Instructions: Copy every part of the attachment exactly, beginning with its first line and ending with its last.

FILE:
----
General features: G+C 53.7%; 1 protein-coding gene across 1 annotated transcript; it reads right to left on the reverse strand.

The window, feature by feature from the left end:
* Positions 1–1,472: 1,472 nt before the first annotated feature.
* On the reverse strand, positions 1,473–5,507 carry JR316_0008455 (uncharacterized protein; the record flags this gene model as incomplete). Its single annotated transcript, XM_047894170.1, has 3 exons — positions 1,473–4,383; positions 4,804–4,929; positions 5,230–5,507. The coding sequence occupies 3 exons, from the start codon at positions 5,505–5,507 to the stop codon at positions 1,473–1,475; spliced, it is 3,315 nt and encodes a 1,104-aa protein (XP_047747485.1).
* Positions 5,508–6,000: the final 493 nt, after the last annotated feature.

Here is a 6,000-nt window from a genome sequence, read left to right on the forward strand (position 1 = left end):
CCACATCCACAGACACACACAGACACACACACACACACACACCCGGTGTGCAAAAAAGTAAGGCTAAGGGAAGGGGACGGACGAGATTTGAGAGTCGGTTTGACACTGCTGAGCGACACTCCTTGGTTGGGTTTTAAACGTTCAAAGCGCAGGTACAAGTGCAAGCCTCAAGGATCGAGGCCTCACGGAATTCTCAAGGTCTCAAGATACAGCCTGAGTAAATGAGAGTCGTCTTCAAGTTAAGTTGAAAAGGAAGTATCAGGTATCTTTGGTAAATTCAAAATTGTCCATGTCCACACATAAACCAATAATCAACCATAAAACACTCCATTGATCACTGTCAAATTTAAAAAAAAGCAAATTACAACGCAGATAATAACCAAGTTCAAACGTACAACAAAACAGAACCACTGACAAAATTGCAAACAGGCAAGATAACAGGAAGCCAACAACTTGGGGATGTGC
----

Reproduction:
General features: G+C 53.7%; 1 protein-coding gene across 1 annotated transcript; it reads right to left on the reverse strand.

The window, feature by feature from the left end:
* Positions 1–1,472: 1,472 nt before the first annotated feature.
* On the reverse strand, positions 1,473–5,507 carry JR316_0008455 (uncharacterized protein; the record flags this gene model as incomplete). Its single annotated transcript, XM_047894170.1, has 3 exons — positions 1,473–4,383; positions 4,804–4,929; positions 5,230–5,507. The coding sequence occupies 3 exons, from the start codon at positions 5,505–5,507 to the stop codon at positions 1,473–1,475; spliced, it is 3,315 nt and encodes a 1,104-aa protein (XP_047747485.1).
* Positions 5,508–6,000: the final 493 nt, after the last annotated feature.

Here is a 6,000-nt window from a genome sequence, read left to right on the forward strand (position 1 = left end):
CCACATCCACAGACACACACAGACACACACACACACACACACCCGGTGTGCAAAAAAGTAAGGCTAAGGGAAGGGGACGGACGAGATTTGAGAGTCGGTTTGACACTGCTGAGCGACACTCCTTGGTTGGGTTTTAAACGTTCAAAGCGCAGGTACAAGTGCAAGCCTCAAGGATCGAGGCCTCACGGAATTCTCAAGGTCTCAAGATACAGCCTGAGTAAATGAGAGTCGTCTTCAAGTTAAGTTGAAAAGGAAGTATCAGGTATCTTTGGTAAATTCAAAATTGTCCATGTCCACACATAAACCAATAATCAACCATAAAACACTCCATTGATCACTGTCAAATTTAAAAAAAAGCAAATTACAACGCAGATAATAACCAAGTTCAAACGTACAACAAAACAGAACCACTGACAAAATTGCAAACAGGCAAGATAACAGGAAGCCAACAACTTGGGGATGTGC